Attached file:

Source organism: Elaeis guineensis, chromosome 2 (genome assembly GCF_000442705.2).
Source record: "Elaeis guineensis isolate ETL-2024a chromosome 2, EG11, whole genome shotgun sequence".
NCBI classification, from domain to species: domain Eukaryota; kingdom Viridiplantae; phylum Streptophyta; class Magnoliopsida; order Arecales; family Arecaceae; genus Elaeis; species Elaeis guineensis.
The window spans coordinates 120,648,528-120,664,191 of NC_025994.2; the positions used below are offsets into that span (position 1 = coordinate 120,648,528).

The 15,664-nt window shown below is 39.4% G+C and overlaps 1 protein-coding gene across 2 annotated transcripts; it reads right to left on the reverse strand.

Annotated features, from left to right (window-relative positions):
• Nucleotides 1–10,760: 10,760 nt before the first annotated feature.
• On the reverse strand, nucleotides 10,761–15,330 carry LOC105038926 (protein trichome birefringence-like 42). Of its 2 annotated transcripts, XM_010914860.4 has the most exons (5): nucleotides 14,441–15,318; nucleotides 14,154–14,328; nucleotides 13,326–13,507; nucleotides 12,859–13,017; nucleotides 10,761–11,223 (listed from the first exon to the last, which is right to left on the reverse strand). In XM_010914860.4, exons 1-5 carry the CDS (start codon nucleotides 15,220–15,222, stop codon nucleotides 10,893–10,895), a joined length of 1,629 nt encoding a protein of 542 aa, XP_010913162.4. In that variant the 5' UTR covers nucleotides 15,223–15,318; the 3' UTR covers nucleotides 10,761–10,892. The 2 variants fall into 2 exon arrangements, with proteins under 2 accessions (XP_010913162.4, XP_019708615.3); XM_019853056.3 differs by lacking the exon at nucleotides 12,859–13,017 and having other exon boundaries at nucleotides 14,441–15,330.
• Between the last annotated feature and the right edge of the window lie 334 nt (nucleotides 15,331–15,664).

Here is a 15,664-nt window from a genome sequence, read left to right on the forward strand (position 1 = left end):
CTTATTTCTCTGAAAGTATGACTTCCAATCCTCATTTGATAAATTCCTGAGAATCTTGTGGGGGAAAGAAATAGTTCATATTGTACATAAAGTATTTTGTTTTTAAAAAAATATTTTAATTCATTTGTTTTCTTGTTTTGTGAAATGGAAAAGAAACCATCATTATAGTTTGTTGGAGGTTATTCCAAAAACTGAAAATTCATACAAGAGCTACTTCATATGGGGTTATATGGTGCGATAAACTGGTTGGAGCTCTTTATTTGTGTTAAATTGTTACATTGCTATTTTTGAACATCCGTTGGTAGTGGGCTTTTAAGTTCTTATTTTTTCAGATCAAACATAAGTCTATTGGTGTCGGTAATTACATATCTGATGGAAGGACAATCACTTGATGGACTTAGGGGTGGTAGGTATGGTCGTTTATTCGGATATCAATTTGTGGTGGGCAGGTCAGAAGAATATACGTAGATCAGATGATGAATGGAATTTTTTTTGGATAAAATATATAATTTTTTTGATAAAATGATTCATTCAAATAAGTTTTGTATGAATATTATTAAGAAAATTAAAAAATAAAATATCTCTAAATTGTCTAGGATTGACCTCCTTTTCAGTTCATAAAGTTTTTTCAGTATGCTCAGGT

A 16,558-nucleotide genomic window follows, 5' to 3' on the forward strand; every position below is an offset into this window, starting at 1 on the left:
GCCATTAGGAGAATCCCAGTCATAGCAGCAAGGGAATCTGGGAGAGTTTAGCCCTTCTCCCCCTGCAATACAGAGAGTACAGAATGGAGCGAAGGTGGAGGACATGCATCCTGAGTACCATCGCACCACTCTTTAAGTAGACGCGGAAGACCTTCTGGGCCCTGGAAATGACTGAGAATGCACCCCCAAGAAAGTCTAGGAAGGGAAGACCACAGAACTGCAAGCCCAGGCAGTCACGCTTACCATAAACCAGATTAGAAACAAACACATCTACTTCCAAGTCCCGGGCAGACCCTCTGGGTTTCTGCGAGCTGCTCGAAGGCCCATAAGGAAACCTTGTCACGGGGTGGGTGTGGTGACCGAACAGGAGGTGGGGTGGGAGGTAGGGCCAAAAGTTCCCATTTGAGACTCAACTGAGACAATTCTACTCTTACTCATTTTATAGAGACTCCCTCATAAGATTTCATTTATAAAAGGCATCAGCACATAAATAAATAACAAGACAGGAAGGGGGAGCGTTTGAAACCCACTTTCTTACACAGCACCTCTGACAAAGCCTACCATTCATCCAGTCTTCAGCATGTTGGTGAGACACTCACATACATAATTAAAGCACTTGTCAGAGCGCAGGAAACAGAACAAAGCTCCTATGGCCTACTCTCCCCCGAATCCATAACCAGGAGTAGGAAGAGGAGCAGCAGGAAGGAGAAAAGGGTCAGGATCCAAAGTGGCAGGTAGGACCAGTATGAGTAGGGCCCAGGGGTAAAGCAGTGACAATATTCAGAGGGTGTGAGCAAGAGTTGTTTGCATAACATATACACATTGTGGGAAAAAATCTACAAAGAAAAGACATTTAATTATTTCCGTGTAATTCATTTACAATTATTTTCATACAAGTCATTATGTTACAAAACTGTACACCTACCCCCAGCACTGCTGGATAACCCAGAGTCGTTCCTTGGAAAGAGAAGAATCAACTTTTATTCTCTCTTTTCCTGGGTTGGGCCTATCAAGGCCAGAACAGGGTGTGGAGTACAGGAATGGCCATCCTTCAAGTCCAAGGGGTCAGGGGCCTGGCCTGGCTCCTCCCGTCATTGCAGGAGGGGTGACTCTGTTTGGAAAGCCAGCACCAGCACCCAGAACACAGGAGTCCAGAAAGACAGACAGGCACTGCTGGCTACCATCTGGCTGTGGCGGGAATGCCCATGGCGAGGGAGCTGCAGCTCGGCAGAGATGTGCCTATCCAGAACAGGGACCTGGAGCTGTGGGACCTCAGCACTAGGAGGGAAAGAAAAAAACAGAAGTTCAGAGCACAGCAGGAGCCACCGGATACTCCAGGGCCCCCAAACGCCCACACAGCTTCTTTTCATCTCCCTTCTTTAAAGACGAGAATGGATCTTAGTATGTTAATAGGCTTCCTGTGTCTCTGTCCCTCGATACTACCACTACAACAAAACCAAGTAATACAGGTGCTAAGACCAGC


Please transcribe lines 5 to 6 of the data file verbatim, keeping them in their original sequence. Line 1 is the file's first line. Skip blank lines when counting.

The 15,664-nt window shown below is 39.4% G+C and overlaps 1 protein-coding gene across 2 annotated transcripts; it reads right to left on the reverse strand.

Annotated features, from left to right (window-relative positions):